This is the time of year where people say “where is the year going?” Time speeds up as you get older (or so it seems). When you’re young, months last eternities. But this year has already had two of them.
It’s a double blow when the days feel long and the years feel short. Where is your life going? What’s happening to it? Why is time slipping through your fingers?
What can you do about it?
There’s not a lot you can do about the rate of physical events. But time isn’t literally speeding up; only your perception of it. This is good news, since you can change any perception.
If you don’t think this is important… you should. It’s a symptom of a deeper issue. Time speeding up is like antibodies responding to an infection. It’s a sign of – and attempted treatment of – a problem your brain faces.
But don’t worry. It’s an easy fix (and a fun one, too).
When Time Speeds Up
Time is all about how you remember it.
As I write this, it feels like 2018 is racing by. Then I remember what I’ve done in that time. The content I’ve created for my site. The longstanding problems I’ve solved at work. All the things I’ve learned, the parties I’ve enjoyed, the progress I’ve made towards an ideal future…
Honestly, I’ve lived a lot in these two months. When I sit down and think about it, I’m amazed at how much I’ve done.
So, what causes the discrepancy? What stops us from experiencing every moment in time?
Like I say, it’s how you remember it. You remember things that are interesting, new and important to you. It also helps if you pay attention to what you’re supposed to remember.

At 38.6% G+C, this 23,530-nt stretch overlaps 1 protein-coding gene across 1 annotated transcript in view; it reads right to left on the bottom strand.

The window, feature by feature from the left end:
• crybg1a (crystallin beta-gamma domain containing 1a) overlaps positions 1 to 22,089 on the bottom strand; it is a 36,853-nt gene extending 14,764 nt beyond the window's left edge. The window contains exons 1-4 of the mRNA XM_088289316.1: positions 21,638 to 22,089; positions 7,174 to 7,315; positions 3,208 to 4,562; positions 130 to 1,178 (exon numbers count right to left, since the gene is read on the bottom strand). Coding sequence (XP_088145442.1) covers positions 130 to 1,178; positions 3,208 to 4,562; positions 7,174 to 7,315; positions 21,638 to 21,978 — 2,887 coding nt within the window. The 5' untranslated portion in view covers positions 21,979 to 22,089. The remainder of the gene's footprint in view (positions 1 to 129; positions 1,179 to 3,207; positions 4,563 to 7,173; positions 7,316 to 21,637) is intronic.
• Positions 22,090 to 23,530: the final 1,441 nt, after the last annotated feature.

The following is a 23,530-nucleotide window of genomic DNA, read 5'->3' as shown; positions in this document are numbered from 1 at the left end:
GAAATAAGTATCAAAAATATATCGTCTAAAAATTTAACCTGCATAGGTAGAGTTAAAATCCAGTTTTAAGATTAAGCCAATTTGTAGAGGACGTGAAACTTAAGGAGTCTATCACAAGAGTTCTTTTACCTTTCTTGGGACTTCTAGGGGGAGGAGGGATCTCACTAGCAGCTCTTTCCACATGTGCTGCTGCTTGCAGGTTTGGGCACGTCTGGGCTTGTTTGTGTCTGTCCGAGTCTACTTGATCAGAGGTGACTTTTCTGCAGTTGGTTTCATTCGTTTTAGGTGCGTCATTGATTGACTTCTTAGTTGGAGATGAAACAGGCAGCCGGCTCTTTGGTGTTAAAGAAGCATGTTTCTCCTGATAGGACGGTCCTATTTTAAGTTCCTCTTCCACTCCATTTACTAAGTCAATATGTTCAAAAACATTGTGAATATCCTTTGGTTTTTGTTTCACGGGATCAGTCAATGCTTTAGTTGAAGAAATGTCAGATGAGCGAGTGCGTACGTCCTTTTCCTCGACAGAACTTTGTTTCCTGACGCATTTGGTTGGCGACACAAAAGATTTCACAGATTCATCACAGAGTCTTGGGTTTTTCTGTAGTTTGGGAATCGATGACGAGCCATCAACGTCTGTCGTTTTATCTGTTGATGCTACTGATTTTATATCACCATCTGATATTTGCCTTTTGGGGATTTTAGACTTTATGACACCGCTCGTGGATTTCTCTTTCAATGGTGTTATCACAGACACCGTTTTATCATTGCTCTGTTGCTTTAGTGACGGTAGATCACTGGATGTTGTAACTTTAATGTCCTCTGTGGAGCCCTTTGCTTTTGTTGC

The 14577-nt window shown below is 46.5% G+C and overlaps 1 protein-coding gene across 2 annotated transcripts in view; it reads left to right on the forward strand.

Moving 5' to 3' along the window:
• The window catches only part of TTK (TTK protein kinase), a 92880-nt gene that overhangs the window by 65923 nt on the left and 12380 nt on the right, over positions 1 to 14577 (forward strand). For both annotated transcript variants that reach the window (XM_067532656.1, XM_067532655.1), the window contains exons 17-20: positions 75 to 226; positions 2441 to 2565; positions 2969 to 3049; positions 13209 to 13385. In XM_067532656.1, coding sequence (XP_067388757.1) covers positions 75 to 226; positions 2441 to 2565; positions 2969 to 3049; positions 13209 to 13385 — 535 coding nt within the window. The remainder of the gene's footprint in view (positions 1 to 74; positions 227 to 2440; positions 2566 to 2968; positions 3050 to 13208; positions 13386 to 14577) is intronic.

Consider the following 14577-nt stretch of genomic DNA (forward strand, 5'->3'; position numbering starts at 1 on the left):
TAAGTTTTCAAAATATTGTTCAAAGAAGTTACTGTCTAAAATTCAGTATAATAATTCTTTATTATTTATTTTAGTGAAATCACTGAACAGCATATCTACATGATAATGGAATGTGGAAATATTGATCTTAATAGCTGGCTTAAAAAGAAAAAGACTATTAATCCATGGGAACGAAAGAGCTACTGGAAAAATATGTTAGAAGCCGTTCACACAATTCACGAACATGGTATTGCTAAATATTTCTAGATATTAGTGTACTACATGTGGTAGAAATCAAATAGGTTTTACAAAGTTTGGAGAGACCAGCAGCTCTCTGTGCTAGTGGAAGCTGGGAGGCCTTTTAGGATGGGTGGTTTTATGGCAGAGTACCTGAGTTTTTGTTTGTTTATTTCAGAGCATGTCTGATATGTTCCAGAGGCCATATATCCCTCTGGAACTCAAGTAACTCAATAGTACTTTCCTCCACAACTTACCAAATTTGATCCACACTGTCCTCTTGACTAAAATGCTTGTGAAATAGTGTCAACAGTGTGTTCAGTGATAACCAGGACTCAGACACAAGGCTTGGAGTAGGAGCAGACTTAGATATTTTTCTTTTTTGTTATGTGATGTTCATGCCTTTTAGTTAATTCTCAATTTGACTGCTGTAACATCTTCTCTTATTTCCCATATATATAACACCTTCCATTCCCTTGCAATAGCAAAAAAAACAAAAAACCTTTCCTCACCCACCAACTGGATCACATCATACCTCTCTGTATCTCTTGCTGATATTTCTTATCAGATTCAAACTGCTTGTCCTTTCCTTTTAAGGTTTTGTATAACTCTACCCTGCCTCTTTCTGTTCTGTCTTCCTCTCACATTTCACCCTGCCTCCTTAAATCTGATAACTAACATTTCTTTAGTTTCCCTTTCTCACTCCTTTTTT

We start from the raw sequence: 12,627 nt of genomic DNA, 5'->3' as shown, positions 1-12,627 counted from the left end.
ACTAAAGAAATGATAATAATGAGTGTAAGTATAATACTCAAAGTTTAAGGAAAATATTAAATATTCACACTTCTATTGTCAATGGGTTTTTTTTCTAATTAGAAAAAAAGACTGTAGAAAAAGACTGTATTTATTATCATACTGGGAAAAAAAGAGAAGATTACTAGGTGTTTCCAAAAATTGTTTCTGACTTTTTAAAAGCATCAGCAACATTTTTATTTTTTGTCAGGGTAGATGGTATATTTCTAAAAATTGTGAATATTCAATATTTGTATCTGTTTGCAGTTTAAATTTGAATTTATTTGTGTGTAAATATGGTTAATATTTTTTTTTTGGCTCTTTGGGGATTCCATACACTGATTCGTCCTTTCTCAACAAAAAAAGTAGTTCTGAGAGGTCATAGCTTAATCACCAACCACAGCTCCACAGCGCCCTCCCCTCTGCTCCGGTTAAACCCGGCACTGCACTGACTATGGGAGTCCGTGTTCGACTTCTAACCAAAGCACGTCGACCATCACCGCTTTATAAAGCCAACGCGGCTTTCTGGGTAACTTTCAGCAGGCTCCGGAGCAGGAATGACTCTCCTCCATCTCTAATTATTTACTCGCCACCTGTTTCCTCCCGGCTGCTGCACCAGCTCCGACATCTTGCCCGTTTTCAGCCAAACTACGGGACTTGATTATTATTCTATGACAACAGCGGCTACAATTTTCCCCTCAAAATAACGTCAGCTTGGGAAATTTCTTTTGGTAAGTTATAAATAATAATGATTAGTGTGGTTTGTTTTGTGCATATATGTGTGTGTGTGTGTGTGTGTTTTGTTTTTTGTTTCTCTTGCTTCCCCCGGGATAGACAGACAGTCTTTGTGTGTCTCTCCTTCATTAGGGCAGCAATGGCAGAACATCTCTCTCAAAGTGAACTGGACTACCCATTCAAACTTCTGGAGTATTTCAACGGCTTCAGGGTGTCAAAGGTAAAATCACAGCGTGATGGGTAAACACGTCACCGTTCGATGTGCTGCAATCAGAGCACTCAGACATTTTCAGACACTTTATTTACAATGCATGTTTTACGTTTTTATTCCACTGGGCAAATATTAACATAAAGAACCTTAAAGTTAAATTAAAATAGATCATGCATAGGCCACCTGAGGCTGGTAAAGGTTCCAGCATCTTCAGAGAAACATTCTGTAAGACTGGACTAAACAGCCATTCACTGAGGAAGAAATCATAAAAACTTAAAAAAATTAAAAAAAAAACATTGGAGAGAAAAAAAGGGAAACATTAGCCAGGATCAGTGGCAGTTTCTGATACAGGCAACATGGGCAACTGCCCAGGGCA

When you’re young, everything is new and captivating. You can play with a bug and a blade of grass for hours. As you get older, things don’t surprise you as much. So more moments that are experienced but not remembered will slip through your fingers.
It’s natural to feel like time is accelerating. But too much of it ain’t good for you.
Your brain lives to create memories. If it’s not doing it much, it means it’s understimulated. Like a muscle, you either use your brain or lose it.
But more than that, wouldn’t it be nice to feel as though you’re really living life? It certainly beats the thought of suddenly waking up three decades from now, having only a vague sense of the years passing.
Slow Time by Living More
If subjective time is linked to new memories, then what can we do about it?
- Stay healthy. If you eat right and exercise, your mind will function well. I probably don’t have to emphasise this point. You already know these things are good.
- Train your mind. If your brain is like a muscle, does that mean you can develop it? Absolutely. We’re not sure what the limits are, but it seems like the brain can completely rewire itself. But if you neglect it, it can unwire itself too.
- New information, new experiences and new mental models shape the way you see the world. This novelty is your secret ingredient to experiencing more time.
- Slow down and appreciate what’s in front of you. When you sleepwalk through life, everything seems familiar. When you really pay attention to something, it’s like seeing it for the first time. There is so much detail in even a simple pebble. Take a moment to notice it. Reflect on the little things and happy moments.
- Your fellow humans are wonderfully complex. Every conversation is something new. People are too sophisticated to be predictable, so indulge in a little unpredictability.
- Do something that scares you. There’s no way you’ll forget it, no matter how much time passes.
None of these remedies are surprising. They are components to a great life. But I don’t often see this advice for the problem of runaway time.
If you are distracted, well, it happens. But if you stay distracted, you might just blink and miss out on life.
And like all my favourite advice, even if none of these solve the problem, they are still worth doing. The worst case scenario is your life will reach a new level of awesome. The best case scenario? Your attention will be around to experience it… and relive it.